One of the constant talking points of the pro-marijuana legalization forces is that their movement is about “responsible regulation” and that it would install an industry that would behave responsibly. However, the latest news out of Colorado seems to suggest states simply don’t have the tools necessary to keep the industry honest. An investigative report last week by CNN reveals that marijuana in Colorado continues to test positive for pesticides banned by Colorado.
One of the many pitfalls of marijuana being legalized on a state level is the issue of testing. There is no uniform, federal standard when it comes to testing the marijuana being grown and processed by the industry. This is true for the marijuana processed for both the retail and so-called “medical” markets. Colorado did pass a law in 2013 mandating all marijuana businesses test their products for pesticides. However, that law has not been enforced by the state and so only a portion of businesses are having their products tested. This means most marijuana consumers in Colorado really don’t know what they are using both in terms of the level of pesticides, but also the concentration of the product they are using. This is a real public health double whammy, on top of the growing youth use and addiction issues.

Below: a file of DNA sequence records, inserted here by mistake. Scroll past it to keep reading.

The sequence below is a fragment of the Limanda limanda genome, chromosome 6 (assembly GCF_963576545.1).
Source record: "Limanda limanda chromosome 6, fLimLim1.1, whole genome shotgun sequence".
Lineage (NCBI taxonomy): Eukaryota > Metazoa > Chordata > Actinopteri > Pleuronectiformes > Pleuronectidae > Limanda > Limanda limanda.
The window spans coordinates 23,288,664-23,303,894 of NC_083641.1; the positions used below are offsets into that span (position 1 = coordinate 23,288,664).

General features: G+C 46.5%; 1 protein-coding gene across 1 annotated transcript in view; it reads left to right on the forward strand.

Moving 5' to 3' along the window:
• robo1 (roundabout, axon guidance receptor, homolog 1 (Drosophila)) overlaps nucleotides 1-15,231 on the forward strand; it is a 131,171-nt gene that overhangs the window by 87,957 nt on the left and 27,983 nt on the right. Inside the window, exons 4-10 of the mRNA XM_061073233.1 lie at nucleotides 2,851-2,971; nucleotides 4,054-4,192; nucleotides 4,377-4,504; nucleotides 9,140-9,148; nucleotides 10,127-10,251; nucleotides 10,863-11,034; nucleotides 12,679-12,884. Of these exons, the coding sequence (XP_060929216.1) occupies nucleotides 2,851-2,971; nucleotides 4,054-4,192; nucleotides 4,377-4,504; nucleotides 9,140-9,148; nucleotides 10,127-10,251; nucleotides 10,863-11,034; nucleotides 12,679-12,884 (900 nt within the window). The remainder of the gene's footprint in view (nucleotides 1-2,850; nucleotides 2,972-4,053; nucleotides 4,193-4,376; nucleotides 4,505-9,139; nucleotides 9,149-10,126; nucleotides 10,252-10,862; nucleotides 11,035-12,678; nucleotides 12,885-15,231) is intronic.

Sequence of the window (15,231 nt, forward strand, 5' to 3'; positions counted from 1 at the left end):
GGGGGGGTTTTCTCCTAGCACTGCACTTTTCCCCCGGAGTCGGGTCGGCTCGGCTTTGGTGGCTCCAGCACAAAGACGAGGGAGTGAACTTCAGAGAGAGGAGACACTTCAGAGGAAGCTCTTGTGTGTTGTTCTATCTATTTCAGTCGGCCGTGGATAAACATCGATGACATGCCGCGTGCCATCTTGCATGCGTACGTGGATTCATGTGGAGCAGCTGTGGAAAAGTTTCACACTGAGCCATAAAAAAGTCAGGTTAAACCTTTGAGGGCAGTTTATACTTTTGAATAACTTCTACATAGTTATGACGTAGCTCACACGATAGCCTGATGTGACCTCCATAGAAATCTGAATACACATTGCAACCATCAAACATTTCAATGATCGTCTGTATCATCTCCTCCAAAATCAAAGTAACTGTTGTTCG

As reported by CNN, their report lead Colorado state officials to begin an investigation of their own where they found 2,362 marijuana products failing tests for banned pesticides. The Colorado Department of Revenue which oversees that state’s retail marijuana industry issued an e-mail statement that they will continue to develop the (unenforced) mandatory testing program but state they have no timeline.
This is yet another clear indication that states simply are not equipped to reign in and regulate a marijuana industry. Where the industry isn’t able to simply defeat or water down safety and public health regulations, this report demonstrates they are able to basically sidestep regulations altogether though the lack of enforcement. This industry is in this for one reason and one reason only, to make money, and they will utilize any tool at their disposal to maximize profits. Laws and regulations with no teeth will continue to give them carte blanche to do so. If states like Colorado and Washington are unable to get their hands around these issues, do we really think Maine regulators will fare any better?